My Research and Goals

The research in our lab is focused on answering primarily applied questions addressing challenges in tree improvement. This lab began in September 2014 with the task of developing eight projects in conjunction with the forest industry and provincial Government through an industrial research chair in tree improvement. Answers we are currently looking for include:

  1. Determining how to increase the seed yield in a high elevation lodgepole pine orchard and understanding the impact of parent origin on cone serotiny
  2. Understanding ecophysiological responses to drought stress to assist with selection of parents and progeny adapted to climate change (eg: drought)
  3. Evaluating the economic impact of the current tree improvement structure of recognizing genetic gain relative to fibre flow and corporate investments
  4. Understanding the underpinning of hybrid vigour in balsam poplar through disparate population breeding within a species.

More fundamental research interests include understanding the trade-offs in the distribution of trembling aspen on the landscape relative to gender and resource availability. This question is being addressed through phenotypic, ecophysiological and genomic assessments.

Unfortunately, I am not accepting graduate students at this time (August 2022).

Most Recent Publications

    1. Szyp-Borowska I, Ukalska J, Niemczyk M, Wojda T, Thomas BR. Effects of Water Deficit Stress on Growth Parameters of Robinia pseudoacacia L. Selected Clones under In Vitro Conditions. Forests. 2022; 13(12):1979.
    2. Cappa, E.P., Chen, C., Klutsch, J.G. et al. Multiple-trait analyses improved the accuracy of genomic prediction and the power of genome-wide association of productivity and climate change-adaptive traits in lodgepole pine. BMC Genomics 23, 536 (2022).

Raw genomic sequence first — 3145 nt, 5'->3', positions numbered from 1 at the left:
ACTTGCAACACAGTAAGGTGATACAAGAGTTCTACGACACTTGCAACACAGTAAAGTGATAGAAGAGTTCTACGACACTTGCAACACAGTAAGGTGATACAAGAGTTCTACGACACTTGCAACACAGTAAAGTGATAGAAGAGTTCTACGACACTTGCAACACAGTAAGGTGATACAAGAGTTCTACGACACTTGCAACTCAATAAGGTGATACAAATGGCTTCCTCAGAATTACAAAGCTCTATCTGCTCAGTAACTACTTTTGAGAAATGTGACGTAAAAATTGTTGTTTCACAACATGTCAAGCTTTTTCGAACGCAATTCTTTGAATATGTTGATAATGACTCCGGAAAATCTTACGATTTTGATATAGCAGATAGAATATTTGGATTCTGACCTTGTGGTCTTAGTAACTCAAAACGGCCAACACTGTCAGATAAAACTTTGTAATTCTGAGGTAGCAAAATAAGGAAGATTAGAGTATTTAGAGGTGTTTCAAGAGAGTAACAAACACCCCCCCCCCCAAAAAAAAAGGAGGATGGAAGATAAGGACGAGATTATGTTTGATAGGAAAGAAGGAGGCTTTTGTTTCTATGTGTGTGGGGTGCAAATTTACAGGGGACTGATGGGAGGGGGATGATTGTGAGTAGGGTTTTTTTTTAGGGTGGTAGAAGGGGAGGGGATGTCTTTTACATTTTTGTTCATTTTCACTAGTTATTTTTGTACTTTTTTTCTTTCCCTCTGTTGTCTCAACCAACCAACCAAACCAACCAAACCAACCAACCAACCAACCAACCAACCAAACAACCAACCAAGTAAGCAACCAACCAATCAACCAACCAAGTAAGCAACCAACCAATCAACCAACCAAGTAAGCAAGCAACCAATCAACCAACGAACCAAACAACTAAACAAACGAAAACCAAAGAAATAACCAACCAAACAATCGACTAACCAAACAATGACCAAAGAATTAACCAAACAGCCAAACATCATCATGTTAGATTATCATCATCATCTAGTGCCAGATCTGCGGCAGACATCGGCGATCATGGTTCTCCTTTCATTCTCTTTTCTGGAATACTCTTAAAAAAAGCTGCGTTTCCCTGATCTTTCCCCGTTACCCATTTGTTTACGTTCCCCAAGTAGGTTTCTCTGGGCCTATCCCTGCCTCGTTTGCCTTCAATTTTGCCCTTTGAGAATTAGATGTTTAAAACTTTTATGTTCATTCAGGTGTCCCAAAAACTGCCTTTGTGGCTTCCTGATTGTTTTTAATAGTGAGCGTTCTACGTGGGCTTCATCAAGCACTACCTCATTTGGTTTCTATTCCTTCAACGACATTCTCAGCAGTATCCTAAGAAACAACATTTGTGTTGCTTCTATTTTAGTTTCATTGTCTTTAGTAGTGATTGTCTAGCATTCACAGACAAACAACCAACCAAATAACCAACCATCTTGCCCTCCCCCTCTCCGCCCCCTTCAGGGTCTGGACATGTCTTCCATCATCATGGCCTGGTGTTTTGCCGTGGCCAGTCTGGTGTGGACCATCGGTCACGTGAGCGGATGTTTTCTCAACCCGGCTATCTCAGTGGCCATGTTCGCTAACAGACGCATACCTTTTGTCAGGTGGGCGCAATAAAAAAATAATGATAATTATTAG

3. Liu, Y., Erbilgin, N., Ratcliffe, B., Klutsch, J. G., Wei, X., Ullah, A., Cappa, E. P., et al. Pest defenses under weak selection exert a limited influence on the evolution of height growth and drought avoidance in marginal pine populations. Proceedings of the Royal Society B: Biological Sciences.
    4. Cappa, E.P., Ratcliffe, B., Chen, C., Thomas, B.R., Liu, Y., Klustch, J., Wei, X., Azcona, J. S., Benowicz, A., Sadoway, S., Erbilgin, N., El-Kassaby, Y.A. 2022. Improving lodgepole pine genomic evaluation using spatial correlation structure and SNP selection with single-step GBLUP. Heredity (2022).  Supplemental data: Heredity paper supplemental data Cappa et al. 2022
    5. Wei, X., Benowicz, A., Sebastian-Azcona, J., & Thomas, B. R. (2022). Genetic variation in leaf traits and gas exchange responses to vapour pressure deficit in contrasting conifer species. Functional Ecology, 00, 1–11.
    6. Cappa EP, Klutsch JG, Sebastian-Azcona J, Ratcliffe B, Wei X, Da Ros L, Liu Y, Chen C, Benowicz A, Sadoway S, Mansfield SD, Erbilgin N, Thomas BR, El-Kassaby YA. (2022) Integrating genomic information and productivity and climate-adaptability traits into a regional white spruce breeding program. PLOS ONE 17(3): e0264549.
    7. Dawei LuoPhil G. Comeau, and Barb R. Thomas. Effects of interspecific competition on early growth of genetically improved white spruce in mixedwood stands in northeastern Alberta. Canadian Journal of Forest Research52(5): 819-833.
    8. Luo, Dawei, and Barb R. Thomas. “An analysis of age-age correlations in white spruce and lodgepole pine and how it applies to the growth and yield projection system (GYPSY) in Alberta (vol 482, pg 1, 2021).” FOREST ECOLOGY AND MANAGEMENT 503 (2022).
    9. Pappas, C. et al. (2022). Smartforests Canada: A Network of Monitoring Plots for Forest Management Under Environmental Change. In: Tognetti, R., Smith, M., Panzacchi, P. (eds) Climate-Smart Forestry in Mountain Regions. Managing Forest Ecosystems, vol 40. Springer, Cham.
    10. Niemczyk, M., Chmura, D.J., Socha, J. et al.  How geographic and climatic factors affect the adaptation of Douglas-fir provenances to the temperate continental climate zone in Europe. Eur J Forest Res (2021).